U.S. Sens. John Thune (R-S.D.) and Mike Rounds (R-S.D.) and U.S. Rep. Kristi Noem (R-S.D.) today received an important project planning update from U.S. Secretary of Energy Ernest Moniz on the Long-Baseline Neutrino Facility (LBNF). LBNF will facilitate the Deep Underground Neutrino Experiment (DUNE), which will be conducted at the Sanford Underground Research Facility (SURF) in Lead, South Dakota, and the Fermi National Accelerator Laboratory (Fermilab) in Batavia, Illinois. The project seeks to advance our understanding of neutrino science and particle physics and will attract international scientists, researchers, and educators to the Black Hills, as well as an estimated $150 million in regional economic activity during the project’s construction from 2017-2023.
“Shooting a beam of neutrino particles hundreds of miles through the Earth to an underground mine in South Dakota might sound like a concept from a Hollywood movie,” said Thune. “Not only will the United States lead this world-class experiment, but South Dakota gets to host it, bringing jobs, researchers, international partners, and a substantial economic boost to the Black Hills.”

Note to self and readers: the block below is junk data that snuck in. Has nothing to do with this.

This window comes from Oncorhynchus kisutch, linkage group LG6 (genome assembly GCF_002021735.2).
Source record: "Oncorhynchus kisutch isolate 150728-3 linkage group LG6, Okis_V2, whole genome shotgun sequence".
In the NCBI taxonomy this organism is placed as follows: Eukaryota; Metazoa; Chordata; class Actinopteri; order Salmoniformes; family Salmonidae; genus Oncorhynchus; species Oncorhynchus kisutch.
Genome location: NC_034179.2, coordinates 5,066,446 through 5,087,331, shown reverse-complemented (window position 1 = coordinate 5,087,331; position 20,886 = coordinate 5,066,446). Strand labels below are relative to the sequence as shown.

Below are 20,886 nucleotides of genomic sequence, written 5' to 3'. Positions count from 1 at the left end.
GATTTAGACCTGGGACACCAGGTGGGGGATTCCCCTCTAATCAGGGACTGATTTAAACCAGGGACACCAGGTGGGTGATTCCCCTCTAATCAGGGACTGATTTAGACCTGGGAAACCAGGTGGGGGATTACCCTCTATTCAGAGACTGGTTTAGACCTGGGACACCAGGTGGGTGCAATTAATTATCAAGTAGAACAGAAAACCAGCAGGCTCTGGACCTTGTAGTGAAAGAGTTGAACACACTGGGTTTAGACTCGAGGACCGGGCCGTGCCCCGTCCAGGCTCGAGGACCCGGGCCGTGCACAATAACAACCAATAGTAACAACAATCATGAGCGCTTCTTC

“I thank Secretary Moniz for meeting with the delegation today,” said Rounds. “The research being done at the Sanford Underground Research Facility in Lead is critical to learning more about particle physics, neutrinos and the matter that makes up our universe. I look forward to seeing the Sanford Lab expand and thrive in partnership with Fermilab in Illinois and the international physics community.”
“The groundbreaking neutrino research to be conducted in South Dakota will give us a new understanding of how the world around us works,” said Noem. “I am encouraged by Secretary Moniz’s support for the project and am hopeful we once again impressed upon him our belief in the value of the Long Baseline Neutrino Facility experiment for our country and the world.”
For the experiment, Fermilab will send the highest-intensity beam of neutrinos in the world 800 miles through the Earth’s mantle to a detector at SURF. The U.S. particle physics community identified the project as the highest priority domestic construction project, which will help assure U.S. leadership in neutrino physics over the next 20 to 30 years. SURF is an ideal detector site for the project, as its underground depth will shield the experiment from the effects of cosmic radiation.
Earlier this month, the 2015 Nobel Prize in physics was awarded to Dr. Takaaki Kajita of Japan and Dr. Arthur McDonald of Canada for their work with neutrinos, specifically a breakthrough discovery that neutrinos contain mass.